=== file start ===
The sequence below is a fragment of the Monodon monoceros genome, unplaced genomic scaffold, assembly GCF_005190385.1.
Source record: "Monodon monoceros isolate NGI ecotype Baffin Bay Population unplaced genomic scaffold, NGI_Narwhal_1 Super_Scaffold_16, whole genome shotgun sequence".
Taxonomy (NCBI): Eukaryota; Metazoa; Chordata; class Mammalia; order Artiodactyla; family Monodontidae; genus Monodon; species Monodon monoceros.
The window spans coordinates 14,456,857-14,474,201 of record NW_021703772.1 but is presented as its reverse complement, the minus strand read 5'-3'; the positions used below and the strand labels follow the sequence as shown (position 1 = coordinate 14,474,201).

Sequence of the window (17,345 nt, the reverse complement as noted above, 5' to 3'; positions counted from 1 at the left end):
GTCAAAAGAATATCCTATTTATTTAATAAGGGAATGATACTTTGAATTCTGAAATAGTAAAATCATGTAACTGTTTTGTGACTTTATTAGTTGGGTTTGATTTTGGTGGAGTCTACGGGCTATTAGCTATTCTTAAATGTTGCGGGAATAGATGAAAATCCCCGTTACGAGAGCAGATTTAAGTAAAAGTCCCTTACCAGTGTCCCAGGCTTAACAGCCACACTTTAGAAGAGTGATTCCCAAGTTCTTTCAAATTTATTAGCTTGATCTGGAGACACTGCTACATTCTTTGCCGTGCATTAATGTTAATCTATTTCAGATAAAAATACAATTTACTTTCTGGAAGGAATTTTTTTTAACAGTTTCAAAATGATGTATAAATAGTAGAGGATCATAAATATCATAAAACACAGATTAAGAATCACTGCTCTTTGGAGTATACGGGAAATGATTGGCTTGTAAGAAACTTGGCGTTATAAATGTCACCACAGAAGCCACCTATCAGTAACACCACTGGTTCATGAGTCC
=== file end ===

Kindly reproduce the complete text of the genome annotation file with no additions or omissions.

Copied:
The sequence below is a fragment of the Monodon monoceros genome, unplaced genomic scaffold, assembly GCF_005190385.1.
Source record: "Monodon monoceros isolate NGI ecotype Baffin Bay Population unplaced genomic scaffold, NGI_Narwhal_1 Super_Scaffold_16, whole genome shotgun sequence".
Taxonomy (NCBI): Eukaryota; Metazoa; Chordata; class Mammalia; order Artiodactyla; family Monodontidae; genus Monodon; species Monodon monoceros.
The window spans coordinates 14,456,857-14,474,201 of record NW_021703772.1 but is presented as its reverse complement, the minus strand read 5'-3'; the positions used below and the strand labels follow the sequence as shown (position 1 = coordinate 14,474,201).

Sequence of the window (17,345 nt, the reverse complement as noted above, 5' to 3'; positions counted from 1 at the left end):
GTCAAAAGAATATCCTATTTATTTAATAAGGGAATGATACTTTGAATTCTGAAATAGTAAAATCATGTAACTGTTTTGTGACTTTATTAGTTGGGTTTGATTTTGGTGGAGTCTACGGGCTATTAGCTATTCTTAAATGTTGCGGGAATAGATGAAAATCCCCGTTACGAGAGCAGATTTAAGTAAAAGTCCCTTACCAGTGTCCCAGGCTTAACAGCCACACTTTAGAAGAGTGATTCCCAAGTTCTTTCAAATTTATTAGCTTGATCTGGAGACACTGCTACATTCTTTGCCGTGCATTAATGTTAATCTATTTCAGATAAAAATACAATTTACTTTCTGGAAGGAATTTTTTTTAACAGTTTCAAAATGATGTATAAATAGTAGAGGATCATAAATATCATAAAACACAGATTAAGAATCACTGCTCTTTGGAGTATACGGGAAATGATTGGCTTGTAAGAAACTTGGCGTTATAAATGTCACCACAGAAGCCACCTATCAGTAACACCACTGGTTCATGAGTCC